Managing Aphids

Removing debris, weeds and plants susceptible to aphid colonization should be first. Then select and plant species that are least susceptive to aphids. Inspect trans-plants of vegetables and ornamentals before bringing them into your yard and reject those with aphids. Keeping the numbers of aphids entering your property to a minimum is paramount. Protective covers, reme, plastic tunnels, cloches, screened green-houses and aluminum foil mulch that repels insects have reduced aphids in many crops.

Natural enemies play a very important role in aphid control. Species of ladybird beetles, lacewings, syrphid fly larvae, small parasitic or predaceous wasps and naturally occurring aphid diseases are common and effective natural enemies of aphids. Plant nectar producing flowers in your garden to encourage parasitic wasps and lacewings to occupy your yard and control aphids. Reducing the numbers of ants through bating and decreasing the use of pesticides in the landscape and garden will help to ensure a healthy population of these natural enemies.

It is necessary to control the ants tending aphids in order for natural enemies to migrate in and control the aphids. Ants in trees and single-stemmed shrubs are prevented from reaching the aphids by the use of sticky barriers applied around the trunks and branches, or by using baits to kill the ants at their source. In dusty areas, the sticky barrier must be re-applied frequently, as often as it looses its stickiness from being coated with dust.

Good control is obtained by washing aphids from plants with a forceful stream of water. When repeated at regular intervals, this method knocks aphid populations down to acceptable levels. The water also helps to wash away dust and increase humidity, which also helps to control spider mites and powdery mildew on susceptible plants. Where only a few leaves or stems are infested, it is easy to rub and smash aphids by gently pressing the stems or leaves between your fingers.

Moderate pruning or leaf picking also reduces aphid numbers. Aphids are attracted to soft, succulent growth. Avoid over-fertilization with nitrogen fertilizer, especially in spring. This helps to prevent the rapid growth of soft, nitrogen-rich tissue, which is very attractive to aphids. Over-watering, which causes some plants to grow too rapidly, should also be avoided for the same reason. Severe or poorly timed pruning can result in the production of “water sprouts,” or suckers, that are prone to aphid attack. Aphids can be particularly trouble-some during cool, moist conditions, especially in spring and early summer.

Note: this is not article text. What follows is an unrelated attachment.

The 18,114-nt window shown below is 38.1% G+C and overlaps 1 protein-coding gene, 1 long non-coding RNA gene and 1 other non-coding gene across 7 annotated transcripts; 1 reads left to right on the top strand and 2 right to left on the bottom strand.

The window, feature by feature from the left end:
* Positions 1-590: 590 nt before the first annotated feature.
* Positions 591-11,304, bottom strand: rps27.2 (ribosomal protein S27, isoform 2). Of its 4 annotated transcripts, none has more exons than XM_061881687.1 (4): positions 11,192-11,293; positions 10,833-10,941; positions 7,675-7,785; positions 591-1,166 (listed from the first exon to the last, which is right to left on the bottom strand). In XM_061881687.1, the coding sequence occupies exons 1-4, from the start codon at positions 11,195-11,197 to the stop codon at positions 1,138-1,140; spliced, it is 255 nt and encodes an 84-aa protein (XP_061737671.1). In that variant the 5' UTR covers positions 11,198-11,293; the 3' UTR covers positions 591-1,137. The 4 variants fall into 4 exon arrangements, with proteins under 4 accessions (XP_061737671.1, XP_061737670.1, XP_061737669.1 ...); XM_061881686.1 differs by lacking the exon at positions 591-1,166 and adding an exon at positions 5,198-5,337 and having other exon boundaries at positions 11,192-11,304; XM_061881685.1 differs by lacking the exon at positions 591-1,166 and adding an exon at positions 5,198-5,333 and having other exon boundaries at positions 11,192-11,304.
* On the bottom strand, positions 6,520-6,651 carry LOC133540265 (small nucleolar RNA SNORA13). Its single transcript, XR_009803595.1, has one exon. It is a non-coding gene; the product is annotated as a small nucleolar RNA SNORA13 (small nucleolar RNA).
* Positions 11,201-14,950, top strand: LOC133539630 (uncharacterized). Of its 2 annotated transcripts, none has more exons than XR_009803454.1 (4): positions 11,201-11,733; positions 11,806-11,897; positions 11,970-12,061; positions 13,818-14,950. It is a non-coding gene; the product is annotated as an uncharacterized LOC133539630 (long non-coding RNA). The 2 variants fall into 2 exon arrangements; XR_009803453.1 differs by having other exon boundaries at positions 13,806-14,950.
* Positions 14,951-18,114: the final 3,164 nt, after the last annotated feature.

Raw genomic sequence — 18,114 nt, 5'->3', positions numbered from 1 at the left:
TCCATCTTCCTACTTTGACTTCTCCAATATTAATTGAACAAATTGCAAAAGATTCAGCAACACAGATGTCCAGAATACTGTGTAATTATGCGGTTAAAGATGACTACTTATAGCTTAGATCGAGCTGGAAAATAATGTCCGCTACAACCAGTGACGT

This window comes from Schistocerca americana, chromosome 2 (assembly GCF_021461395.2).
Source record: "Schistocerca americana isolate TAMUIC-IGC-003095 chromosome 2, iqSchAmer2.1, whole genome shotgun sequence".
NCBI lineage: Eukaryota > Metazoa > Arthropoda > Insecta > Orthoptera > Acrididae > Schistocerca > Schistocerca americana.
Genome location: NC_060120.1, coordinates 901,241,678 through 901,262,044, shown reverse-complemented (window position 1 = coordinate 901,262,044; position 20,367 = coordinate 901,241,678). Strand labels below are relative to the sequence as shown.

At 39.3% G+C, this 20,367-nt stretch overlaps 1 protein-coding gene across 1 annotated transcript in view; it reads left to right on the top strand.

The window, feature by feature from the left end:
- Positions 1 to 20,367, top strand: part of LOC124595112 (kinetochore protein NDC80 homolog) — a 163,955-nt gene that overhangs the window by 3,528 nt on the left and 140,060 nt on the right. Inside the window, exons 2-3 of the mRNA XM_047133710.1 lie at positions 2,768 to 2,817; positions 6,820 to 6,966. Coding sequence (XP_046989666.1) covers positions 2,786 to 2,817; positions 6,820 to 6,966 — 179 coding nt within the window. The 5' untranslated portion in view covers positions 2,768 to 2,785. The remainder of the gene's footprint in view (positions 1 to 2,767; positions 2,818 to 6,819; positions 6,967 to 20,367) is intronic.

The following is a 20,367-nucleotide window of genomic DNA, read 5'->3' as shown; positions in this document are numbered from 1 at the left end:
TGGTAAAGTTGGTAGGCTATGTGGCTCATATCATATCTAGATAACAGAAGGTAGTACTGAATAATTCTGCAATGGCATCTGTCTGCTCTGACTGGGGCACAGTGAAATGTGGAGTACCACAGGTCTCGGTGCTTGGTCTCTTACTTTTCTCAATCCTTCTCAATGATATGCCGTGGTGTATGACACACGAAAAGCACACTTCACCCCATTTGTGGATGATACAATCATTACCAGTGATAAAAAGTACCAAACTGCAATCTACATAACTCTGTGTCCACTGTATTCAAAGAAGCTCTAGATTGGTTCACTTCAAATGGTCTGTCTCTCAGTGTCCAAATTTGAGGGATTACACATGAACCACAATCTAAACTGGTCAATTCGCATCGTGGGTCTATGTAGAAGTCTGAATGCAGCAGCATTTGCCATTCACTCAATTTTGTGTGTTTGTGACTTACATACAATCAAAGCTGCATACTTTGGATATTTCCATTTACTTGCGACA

Under most conditions, it is not necessary to use pesticides to control aphids. Natural enemies will do a good job of keeping aphid populations at bay, below an acceptable level. Should you choose to use a pesticide, keep in mind that most insecticides kill natural enemies as well. Select the least toxic chemical available to reduce the impact of the application on the natural enemies of aphids. Spray only the plant, or portion of the plant, that is infested.

Contact insecticides like insecticidal soap and horticultural oils do a good job of controlling aphids. They are less damaging to natural enemies compared to other kinds of insecticides. Because they are contact insecticides, horticultural oils and insecticidal soaps must contact the aphids to be effective. As well, aphids do not easily develop resistance to these products. This is not the case with other pesticides. Some varieties of trees and shrubs, ash, plumb, peach, and rose, are vulnerable to aphid at-tack year after year. In such cases, apply horticultural oil as a delayed dormant spray. Apply the oil after buds swell but before they break and leaves begin to develop. Delayed dormant oil applications effectively kill aphid eggs that overwinter on buds, twigs, and the bark of branches and trunks. For a long term solution consider replacing vulnerable trees and shrubs with species that are not prone to aphid problems.

When aphids cause severe leaf curl, contact insecticides do not reach aphids hidden inside the distorted leaves. If there are only a few curled leaves, remove and destroy them or put them in a sealed bag in the trash. Always dispose of infested leaves; they are a source of aphids that could move to uninfested leaves. Alternatively, you may choose to use an insecticide that moves systemically through the plant. Systemic insecticides available to home gardeners cannot be used on vegetables or fruit trees, but can be used on most landscape trees and shrubs. Always, read and follow the labeled directions on the pesticide products that you purchase and use.

Authors of this scholarly work are no longer available.

Please contact Extension's Webmaster for assistance.